Want some news besides shootings, the gun debate and President Trump's latest rants? Check out this story from the Washington Post about Silicon Valley's pampered egg-laying chickens being raised as a status symbol by environmentally conscious people with enough money to burn.
It seems that the latest craze among the tech-rich set is to raise fancy, expensive chickens that can produce colored eggs and even serve as comfort pets. According to the article by Peter Holley, these folks are using upscale backyard chickens as a back-to-nature release from their stress-filled work lives spent in front of computers. One lady keeps diapered chickens in her house.
Here's a paragraph from Holley's article:
In America’s rural and working-class areas, keeping chickens has long been a thrifty way to provide fresh eggs. In recent years, the practice has emerged as an unlikely badge of urban modishness. But in the Bay Area — where the nation’s preeminent local food movement overlaps with the nation’s tech elite — egg-laying chickens are now a trendy, eco-conscious humblebrag on par with driving a Tesla.
The article says these folks are spending thousands on fancy high-tech chicken coops, so fancy in fact that one homeowner plans to turn his chicken haven into an Airbnb rental property when his chickens have flown the coop, so to speak.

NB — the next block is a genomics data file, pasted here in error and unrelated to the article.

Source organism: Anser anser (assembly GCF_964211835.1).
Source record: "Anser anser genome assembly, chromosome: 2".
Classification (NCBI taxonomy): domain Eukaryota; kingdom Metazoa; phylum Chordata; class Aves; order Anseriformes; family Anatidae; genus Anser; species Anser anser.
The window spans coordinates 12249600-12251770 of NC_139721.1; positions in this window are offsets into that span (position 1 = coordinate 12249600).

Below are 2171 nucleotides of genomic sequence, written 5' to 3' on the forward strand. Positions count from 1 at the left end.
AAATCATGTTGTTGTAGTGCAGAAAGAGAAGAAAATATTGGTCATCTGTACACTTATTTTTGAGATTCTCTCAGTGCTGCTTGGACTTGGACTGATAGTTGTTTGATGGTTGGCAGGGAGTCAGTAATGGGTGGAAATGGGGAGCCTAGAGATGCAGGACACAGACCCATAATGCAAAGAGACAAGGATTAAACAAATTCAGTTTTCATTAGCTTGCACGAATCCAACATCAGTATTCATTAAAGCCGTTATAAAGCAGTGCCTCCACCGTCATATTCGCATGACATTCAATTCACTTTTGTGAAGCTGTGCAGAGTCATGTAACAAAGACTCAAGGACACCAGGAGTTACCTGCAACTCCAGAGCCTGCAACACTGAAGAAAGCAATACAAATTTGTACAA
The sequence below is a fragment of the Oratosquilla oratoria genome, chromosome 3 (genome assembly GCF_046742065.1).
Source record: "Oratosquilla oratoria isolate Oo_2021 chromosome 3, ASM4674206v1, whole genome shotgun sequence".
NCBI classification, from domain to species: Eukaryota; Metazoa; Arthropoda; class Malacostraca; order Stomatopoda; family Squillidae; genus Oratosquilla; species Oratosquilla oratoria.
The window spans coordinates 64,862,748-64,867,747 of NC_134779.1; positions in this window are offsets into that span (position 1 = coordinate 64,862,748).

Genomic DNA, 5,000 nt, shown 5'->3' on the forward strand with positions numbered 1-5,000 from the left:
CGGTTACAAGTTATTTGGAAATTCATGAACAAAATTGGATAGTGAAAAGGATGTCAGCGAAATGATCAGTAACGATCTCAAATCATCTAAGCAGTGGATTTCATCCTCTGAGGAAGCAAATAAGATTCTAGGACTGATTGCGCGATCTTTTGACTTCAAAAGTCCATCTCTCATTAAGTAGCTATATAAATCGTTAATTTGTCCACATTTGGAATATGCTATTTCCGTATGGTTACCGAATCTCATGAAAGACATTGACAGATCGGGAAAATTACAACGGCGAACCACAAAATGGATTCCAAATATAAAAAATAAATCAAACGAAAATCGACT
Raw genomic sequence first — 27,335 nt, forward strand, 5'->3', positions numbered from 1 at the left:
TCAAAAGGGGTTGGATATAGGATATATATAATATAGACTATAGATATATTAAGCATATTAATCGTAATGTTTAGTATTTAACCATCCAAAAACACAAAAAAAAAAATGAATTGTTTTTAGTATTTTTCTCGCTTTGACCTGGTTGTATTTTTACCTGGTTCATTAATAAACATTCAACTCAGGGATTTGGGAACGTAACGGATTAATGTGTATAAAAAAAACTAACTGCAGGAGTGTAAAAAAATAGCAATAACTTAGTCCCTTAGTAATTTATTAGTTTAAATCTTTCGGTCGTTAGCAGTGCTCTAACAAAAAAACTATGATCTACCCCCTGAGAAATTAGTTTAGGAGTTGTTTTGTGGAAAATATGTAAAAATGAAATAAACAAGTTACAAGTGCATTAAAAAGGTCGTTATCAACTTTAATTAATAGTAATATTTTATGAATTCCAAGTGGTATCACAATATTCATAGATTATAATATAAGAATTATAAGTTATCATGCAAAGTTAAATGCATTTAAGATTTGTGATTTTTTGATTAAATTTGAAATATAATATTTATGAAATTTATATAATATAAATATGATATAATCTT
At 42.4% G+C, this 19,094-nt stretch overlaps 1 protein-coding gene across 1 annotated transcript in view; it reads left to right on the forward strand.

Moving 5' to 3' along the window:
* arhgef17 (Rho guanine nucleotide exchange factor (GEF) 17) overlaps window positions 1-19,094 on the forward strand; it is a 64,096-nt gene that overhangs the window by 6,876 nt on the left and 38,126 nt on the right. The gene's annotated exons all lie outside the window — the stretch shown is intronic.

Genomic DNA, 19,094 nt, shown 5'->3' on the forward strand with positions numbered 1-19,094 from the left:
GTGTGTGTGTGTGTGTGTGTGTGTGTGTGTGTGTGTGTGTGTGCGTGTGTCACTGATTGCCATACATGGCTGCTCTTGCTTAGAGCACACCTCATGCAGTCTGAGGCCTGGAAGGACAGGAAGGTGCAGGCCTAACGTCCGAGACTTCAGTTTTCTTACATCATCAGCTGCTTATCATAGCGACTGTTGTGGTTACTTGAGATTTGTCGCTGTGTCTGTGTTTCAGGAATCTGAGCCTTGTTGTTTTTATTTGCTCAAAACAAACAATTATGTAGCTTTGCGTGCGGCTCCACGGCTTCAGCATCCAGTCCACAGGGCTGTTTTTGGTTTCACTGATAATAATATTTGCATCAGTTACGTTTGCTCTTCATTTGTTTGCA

Here's some more from Holley's article:
“At Amazon, whenever we build anything we write the press release first and decide what we want the end to be and I bring the same mentality to the backyard chickens,” said Ken Price, the director of Amazon Go, who spent a decade in San Francisco before moving to Seattle. Price, 49, has had six chickens over the past eight years and is already “succession planning” for his next “refresh.”“We’re moving toward a more sustainable cost structure,” he noted — zeroing in on the chickens that produce the most eggs with the least feed.
And, then there's this:
Silicon Valley chickens are often considered “members of the family,” explained Moira Hanes, noting that she refuses to eat baked chicken from Whole Foods in front of her three birds. A Berkeley professor registered her one-eyed special needs rooster, Gwennie, as an emotional support animal. Because of his cross beak disability, she feeds him baby food mixed with grain. He also gets a weekly bath and a blow dry — “which he LOVES,” she said in an email.
Of course, being able to say that you are raising such chickens in your backyard means that you have a backyard, and that means that you have space, and that screams money, the article says. No doubt it also means you don't live in a development with a homeowners association (HOA), because most would have covenants prohibiting backyard chickens.
Our HOA bans such things, but then our lots are only a quarter acre or smaller, not much room for a $20,000 chicken coop or even one cobbled together with spare lumber and chicken wire.
Don't think we'll be raising chickens any time soon, so we'll just have to be satisfied with the eggs from the grocery store.